Cyprus Table of Contents
Soldiers of the National Guard
Courtesy Embassy of Cyprus, Washington
Under the provisions of the constitution of 1960, a 2,000- member bicommunal force, the Cyprus Army, composed of 60 percent Greek Cypriots and 40 percent Turkish Cypriots, was to be the primary security arm of the Republic of Cyprus. This force was never brought into being because of disagreement about its organization, and since 1964 the National Guard--composed mainly of Greek Cypriot draftees--had served as the main armed body in the southern part of the island. In addition, a Greek Army regiment of 950 men was present on the island in accordance with the terms of the Treaty of Alliance.
During the decade after its formation by Archbishop Makarios, the National Guard became increasingly oriented toward a pro-Greek junta, anticommunist, and, ironically, ultimately anti-Makarios position that culminated in the 1974 coup. The fall of the military from power in Greece led to the recall of the most avid right-wing Greek officers and their replacement by officers of more moderate views. By the late 1970s, the National Guard was no longer identified with any political faction and exercised no political influence. Although it had not been regarded by Western analysts as a very effective professional military force because of its earlier intense politicization, the National Guard performed credibly in 1974 in resisting the initial landing of overwhelmingly superior Turkish forces.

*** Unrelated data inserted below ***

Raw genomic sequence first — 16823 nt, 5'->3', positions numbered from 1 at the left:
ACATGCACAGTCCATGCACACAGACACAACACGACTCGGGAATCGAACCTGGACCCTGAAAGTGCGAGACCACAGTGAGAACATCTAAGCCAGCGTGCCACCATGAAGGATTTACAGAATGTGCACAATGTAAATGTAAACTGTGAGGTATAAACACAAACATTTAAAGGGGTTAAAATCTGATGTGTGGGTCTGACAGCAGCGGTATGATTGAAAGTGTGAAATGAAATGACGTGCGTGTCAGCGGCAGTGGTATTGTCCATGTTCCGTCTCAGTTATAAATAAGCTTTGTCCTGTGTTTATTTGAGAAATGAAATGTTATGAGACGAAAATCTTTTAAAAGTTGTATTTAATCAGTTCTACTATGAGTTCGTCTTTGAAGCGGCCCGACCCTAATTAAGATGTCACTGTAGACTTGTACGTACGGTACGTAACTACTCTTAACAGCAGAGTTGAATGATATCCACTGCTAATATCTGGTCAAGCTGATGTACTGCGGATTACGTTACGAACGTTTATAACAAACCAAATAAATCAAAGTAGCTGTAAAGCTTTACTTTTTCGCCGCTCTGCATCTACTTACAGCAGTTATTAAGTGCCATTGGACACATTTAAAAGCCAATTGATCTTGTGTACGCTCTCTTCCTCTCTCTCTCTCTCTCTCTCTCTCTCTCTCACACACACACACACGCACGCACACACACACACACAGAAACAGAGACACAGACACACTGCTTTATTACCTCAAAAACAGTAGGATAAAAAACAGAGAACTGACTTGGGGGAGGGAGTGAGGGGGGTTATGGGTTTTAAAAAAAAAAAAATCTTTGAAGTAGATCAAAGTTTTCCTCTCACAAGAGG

Although it had undertaken a major strengthening and modernization program in the late 1980s, the National Guard had only a limited ability to deter a major Turkish offensive or to mount counterattacks. According to a statement by Minister of Defense Andreas Aloneftis in 1990, the National Guard buildup was strictly defensive in purpose. Aloneftis acknowledged that the Greek Cypriots would like to "liberate" the land in the north but said this was impossible in light of existing realities. He said that he was seeking to build a reliable deterrent force against a Turkish effort to occupy the whole island. The objective, he asserted, was to be able to delay the Turkish advance for two to three weeks until the UN Security Council could intervene.
Data as of January 1991